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Love in the dark (Ep 2)

(2)

Mrs Amazon balances her masculine presence on her mighty seat as Ebiere clambers on her own seat, looking pale with anxiety. “Ma, i mean no disrespect,” she utters then regrets it as the great goddess’s eyes dazzle sullenly. “Yes?” Mrs Amazon ask quizzically. 

Ebiere hisses the stale air in her lungs and purrs: “I’ve been under the weather Ma…” “That’s not an excuse for me not to fire you,” Mrs Amazon retorts and Ebiere’s subconscious is instantaneously engulfed in flames. “However we cannot afford another loss,” She shrugs and Ebiere’s heaved breath falls. “Loss?” Ebiere’s voice is mixed with an unnecessary concern. “Titiola left the station,” Mrs Amazon says, passively. “Titiola?” Ebiere ask, her face scouring the impression that the fire incident had caused her amnesia. Yes, Titiola, the Queen of Naija air waves, her subconscious snugs. Yes, same undisputed Queen of british accent with no trace of an itinerary to Europe. Yes, that same Queen. 

So how does this affect me Ma’am? Her subconscious glowers at Mrs Amazon. “You’re very promising Ebiere. Well not as talented as Titiola but you’re the unavoidable replacement,” Mrs Amazon pouts. “I can’t replace her…” Ebiere is unaware when these words leaves her mouth. 

“I thought so too but the others thought otherwise. Well it’s settled. We are paring you with Eva D.”

Eva D? “I am happy with the countdown show Ma.” 

“The fire had forced us to rethink time. No one has much time Ebi. Your time here as elevated you. You deserve the top too…”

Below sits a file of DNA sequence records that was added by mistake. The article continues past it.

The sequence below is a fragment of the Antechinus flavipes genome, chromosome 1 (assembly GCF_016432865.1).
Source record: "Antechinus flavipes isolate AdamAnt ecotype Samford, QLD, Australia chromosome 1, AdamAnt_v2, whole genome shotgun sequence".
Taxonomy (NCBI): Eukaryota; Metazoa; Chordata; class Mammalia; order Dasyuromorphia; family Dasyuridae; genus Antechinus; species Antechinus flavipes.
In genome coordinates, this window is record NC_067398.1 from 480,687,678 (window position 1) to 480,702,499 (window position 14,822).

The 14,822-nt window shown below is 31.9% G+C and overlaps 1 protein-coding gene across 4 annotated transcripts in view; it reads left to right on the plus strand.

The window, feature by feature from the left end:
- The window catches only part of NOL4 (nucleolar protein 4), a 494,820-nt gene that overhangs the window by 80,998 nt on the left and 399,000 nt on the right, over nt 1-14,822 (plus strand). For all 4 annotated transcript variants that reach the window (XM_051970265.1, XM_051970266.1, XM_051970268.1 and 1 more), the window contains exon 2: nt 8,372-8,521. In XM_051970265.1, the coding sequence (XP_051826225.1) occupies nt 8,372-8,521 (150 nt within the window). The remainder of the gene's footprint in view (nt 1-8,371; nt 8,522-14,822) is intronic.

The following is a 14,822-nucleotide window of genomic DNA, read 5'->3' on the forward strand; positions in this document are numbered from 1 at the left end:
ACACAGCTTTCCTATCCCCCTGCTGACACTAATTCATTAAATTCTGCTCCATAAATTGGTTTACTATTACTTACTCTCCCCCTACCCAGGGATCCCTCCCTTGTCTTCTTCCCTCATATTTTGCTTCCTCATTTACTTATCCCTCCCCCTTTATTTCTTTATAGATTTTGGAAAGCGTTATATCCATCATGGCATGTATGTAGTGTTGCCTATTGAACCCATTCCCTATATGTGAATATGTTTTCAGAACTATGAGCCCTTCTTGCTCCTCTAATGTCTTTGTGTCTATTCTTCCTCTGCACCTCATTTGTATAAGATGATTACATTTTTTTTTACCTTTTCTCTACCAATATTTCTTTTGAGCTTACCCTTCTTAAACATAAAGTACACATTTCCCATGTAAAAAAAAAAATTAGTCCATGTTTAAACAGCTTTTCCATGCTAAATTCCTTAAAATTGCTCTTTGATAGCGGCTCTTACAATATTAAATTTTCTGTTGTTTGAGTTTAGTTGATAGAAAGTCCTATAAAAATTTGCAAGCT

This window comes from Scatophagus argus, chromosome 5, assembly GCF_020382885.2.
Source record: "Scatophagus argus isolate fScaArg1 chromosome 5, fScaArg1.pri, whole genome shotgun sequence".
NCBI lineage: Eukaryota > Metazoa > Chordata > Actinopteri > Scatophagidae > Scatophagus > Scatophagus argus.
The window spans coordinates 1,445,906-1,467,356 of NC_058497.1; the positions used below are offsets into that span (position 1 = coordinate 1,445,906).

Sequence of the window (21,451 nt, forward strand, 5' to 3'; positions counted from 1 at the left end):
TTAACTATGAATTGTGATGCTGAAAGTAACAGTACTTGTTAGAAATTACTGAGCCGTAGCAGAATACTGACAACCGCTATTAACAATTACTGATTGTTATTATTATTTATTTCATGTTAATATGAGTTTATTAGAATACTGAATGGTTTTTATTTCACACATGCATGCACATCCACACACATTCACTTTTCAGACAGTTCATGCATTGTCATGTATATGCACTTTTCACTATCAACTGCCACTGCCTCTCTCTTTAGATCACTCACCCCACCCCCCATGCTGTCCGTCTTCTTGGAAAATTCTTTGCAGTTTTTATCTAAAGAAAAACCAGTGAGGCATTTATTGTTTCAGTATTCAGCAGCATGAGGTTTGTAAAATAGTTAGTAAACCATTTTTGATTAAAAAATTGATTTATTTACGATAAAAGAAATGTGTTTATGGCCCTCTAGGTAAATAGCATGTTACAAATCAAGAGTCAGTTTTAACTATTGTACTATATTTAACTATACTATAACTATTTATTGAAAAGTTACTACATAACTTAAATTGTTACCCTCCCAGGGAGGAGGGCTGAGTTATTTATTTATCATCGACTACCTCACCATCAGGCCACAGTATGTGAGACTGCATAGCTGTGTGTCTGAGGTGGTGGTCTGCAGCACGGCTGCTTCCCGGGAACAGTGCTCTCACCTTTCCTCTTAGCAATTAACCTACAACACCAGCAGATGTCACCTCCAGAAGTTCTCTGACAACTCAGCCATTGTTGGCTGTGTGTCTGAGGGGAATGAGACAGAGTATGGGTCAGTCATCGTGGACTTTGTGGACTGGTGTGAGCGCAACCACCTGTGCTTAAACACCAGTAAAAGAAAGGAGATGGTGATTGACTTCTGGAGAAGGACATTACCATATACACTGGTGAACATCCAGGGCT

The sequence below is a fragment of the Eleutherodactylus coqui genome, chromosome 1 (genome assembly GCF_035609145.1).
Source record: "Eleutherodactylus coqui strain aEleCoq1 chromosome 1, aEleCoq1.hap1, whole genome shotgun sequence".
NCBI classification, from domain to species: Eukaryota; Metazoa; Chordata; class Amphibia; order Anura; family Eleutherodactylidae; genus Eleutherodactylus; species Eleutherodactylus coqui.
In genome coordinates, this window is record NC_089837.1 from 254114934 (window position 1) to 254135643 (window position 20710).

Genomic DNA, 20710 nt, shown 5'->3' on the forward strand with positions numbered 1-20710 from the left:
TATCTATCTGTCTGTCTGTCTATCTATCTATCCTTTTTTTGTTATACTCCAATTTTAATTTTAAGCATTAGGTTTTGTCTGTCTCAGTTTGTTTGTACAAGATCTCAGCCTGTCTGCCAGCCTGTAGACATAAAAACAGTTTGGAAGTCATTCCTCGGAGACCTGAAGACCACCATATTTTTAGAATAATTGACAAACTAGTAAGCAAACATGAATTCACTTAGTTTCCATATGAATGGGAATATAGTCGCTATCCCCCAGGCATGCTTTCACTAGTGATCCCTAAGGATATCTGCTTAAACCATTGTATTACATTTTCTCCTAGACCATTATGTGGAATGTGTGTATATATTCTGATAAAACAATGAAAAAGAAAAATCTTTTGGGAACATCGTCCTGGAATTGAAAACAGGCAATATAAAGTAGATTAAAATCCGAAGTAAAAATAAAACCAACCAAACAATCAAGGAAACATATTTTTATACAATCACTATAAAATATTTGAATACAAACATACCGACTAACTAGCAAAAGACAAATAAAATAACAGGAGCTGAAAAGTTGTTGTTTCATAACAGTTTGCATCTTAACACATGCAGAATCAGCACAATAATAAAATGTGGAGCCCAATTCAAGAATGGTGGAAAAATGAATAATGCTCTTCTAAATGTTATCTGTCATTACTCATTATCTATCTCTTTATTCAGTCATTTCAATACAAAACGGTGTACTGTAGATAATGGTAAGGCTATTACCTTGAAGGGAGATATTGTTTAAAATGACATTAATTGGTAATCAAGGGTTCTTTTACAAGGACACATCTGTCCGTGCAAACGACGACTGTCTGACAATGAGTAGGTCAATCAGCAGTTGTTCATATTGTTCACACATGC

Ebiere is bewildered on whether  to feel complimented or victimized. Eva D isn’t her biggest fan, she is not seeing the show between the two stopping Eva D from wanting to raise hell on her.

“Thank you Ma,” Ebiere purrs finally. 

“Well don’t thank me, you deserve it.”

Ebiere swallows this development with her throat sour with doubt and she’s about leaving when Mrs Amazon’s thundering voice pulls her back to the seat: “Call me Mrs Benson…”

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When we were boys

Those days when we were boys, cheerful and playful. Life was nothing but a playground; boys dancing naked under the rain and lifting acrobatic moves under a scorching sun.

Boys with no scents, our sweats were our most treasured fragrance. We bathe in sands and sent some to Ally.

We danced diabolically but we still remained boys of good colors, spread to give the hopeless hope and suicidist life.

Surrounded by love, we created harmony in discord. The trouble makers came but never went away the same.

To cut it short, when we remember those days when we were boys. We see maturity for what it is, a cage not freedom.

©Gabriel G. Odigiri

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Sand house